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MIT scientists designed spinach to detect explosives

The plant now can detect explosives and then wirelessly transmit the information to a smartphone and other handheld devices.
MIT scientists designed spinach to detect explosives

Professor of Chemical Engineering, Michael Strano, said the goal of the plant engineering is to “introduce nanoparticles into the plant to give it non-native functions.” To that end, Strano and the team have designed the plant to detect chemical compounds known as nitroaromatics which are used to create explosives like landmines and masked bombs, Joinfo.ua reports with reference to STGIST.

When one of the chemicals is present in the water sampled naturally by plant, carbon nanotubes embedded in the leaves emit a fluorescent signal that can be interpreted using an infrared camera. The camera can be attached to a small computer, like a smartphone, which then sends a message to a user.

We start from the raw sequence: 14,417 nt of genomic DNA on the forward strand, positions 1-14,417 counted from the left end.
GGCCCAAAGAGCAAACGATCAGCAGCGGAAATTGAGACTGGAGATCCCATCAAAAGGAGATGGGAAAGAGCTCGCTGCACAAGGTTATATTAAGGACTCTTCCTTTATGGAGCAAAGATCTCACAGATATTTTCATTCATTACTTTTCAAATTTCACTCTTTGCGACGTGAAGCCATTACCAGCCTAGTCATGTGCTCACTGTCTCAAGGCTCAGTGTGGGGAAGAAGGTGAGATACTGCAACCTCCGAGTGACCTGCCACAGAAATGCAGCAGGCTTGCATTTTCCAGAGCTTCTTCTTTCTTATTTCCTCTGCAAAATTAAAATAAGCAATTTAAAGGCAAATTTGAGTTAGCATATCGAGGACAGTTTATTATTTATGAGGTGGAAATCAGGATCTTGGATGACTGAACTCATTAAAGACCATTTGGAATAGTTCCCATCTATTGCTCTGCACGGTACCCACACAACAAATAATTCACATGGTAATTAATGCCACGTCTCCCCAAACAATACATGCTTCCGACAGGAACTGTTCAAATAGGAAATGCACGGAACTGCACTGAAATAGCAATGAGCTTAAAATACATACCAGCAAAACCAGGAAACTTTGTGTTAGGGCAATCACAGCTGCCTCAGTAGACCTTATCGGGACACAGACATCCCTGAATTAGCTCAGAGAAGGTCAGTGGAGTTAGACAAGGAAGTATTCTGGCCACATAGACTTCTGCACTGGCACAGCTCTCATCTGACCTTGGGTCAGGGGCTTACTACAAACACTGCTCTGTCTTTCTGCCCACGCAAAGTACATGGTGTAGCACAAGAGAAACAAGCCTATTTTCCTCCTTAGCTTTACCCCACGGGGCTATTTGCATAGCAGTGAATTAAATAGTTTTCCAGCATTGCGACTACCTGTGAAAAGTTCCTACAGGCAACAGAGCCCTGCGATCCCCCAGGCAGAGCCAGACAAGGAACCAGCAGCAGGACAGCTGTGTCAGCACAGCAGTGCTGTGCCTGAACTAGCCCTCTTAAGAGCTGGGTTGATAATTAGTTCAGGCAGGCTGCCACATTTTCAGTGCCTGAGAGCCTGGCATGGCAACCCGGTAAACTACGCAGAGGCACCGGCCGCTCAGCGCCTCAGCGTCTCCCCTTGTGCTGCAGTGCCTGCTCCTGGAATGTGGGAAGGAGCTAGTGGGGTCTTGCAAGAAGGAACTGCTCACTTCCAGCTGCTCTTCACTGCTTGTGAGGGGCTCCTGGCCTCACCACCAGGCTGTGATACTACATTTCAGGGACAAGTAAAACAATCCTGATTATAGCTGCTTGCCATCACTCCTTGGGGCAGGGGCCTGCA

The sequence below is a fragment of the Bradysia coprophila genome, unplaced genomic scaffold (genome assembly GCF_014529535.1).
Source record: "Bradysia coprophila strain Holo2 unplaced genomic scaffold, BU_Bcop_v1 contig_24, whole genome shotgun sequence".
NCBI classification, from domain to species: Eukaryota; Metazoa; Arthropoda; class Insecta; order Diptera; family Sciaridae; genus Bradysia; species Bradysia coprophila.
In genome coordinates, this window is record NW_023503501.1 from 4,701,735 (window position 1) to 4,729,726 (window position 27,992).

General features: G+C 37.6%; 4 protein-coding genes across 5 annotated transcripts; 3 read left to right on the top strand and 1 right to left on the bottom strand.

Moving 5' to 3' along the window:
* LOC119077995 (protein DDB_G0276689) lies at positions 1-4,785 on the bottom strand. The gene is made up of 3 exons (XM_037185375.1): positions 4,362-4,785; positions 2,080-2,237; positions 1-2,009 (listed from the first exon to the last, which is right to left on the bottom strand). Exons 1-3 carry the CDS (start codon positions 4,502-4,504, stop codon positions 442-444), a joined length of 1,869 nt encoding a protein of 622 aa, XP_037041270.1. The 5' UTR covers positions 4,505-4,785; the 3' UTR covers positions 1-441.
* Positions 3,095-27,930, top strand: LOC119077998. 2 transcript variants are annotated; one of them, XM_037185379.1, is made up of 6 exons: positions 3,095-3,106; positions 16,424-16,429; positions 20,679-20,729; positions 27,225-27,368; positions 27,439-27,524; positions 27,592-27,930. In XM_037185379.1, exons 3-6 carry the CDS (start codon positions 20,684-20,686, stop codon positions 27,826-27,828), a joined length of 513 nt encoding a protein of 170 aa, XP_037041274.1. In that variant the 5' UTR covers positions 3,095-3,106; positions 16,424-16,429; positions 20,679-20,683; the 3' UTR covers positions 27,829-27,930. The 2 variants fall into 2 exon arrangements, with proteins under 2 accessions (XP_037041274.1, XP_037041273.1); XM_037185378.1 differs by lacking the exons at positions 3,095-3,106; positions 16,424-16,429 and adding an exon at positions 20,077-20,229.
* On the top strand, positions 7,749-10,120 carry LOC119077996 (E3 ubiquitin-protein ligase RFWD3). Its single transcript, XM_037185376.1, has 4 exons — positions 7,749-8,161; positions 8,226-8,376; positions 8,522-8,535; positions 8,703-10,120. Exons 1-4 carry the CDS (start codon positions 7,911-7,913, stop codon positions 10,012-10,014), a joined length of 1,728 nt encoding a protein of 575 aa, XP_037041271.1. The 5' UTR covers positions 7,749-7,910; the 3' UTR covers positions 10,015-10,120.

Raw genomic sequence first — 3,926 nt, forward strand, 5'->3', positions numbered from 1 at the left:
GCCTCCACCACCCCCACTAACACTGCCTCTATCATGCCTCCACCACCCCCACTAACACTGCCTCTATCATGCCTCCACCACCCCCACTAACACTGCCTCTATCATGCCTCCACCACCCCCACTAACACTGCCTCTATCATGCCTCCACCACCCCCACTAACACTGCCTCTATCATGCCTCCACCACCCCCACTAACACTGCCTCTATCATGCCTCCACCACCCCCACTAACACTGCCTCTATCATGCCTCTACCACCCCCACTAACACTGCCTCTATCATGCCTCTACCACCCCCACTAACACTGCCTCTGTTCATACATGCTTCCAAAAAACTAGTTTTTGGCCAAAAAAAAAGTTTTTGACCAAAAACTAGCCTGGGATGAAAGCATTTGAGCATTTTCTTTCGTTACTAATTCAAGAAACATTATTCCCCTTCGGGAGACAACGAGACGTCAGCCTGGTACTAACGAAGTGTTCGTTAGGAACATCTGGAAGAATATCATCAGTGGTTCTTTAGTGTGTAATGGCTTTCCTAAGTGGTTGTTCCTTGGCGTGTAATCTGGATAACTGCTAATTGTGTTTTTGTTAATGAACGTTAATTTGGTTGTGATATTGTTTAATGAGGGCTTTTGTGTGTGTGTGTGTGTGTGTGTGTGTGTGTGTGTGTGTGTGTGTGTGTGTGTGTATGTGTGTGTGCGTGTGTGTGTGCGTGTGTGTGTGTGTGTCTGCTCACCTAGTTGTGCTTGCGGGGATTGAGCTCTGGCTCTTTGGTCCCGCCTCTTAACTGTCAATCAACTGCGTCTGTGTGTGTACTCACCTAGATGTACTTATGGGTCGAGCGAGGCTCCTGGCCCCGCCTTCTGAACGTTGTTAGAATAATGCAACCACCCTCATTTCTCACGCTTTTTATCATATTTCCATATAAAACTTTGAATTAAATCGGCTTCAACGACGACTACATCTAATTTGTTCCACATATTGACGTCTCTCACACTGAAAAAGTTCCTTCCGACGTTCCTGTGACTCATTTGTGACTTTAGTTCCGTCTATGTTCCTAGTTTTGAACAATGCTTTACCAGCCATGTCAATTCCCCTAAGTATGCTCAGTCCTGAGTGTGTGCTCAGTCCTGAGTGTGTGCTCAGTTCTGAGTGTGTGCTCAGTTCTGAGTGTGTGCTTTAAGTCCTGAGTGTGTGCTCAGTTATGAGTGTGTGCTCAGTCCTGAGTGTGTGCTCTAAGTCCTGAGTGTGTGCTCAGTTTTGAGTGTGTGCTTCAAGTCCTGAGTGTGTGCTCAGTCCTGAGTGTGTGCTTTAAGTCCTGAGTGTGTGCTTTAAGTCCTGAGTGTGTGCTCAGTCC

In an interview, Strano said the experiment is a demonstration of how humans can overcome the communication barrier, between us and the plants. He added that engineered plants could also be used to detect pollutants and other environmental conditions even drought which is a big problem in many parts of the world, including Syria.

Apart from making the world a safer place, engineers of the nanobionic spinach say the sensors could soon help botanists learn more about plants, monitor their health and maximize the yield of rare compounds synthesized by plants, like the Madagascar periwinkle which is used to produce drugs that can treat cancer.

It should be recalled that  Zero Mass Water, Inc. has created a solar device that can extract pure drinking water from the air.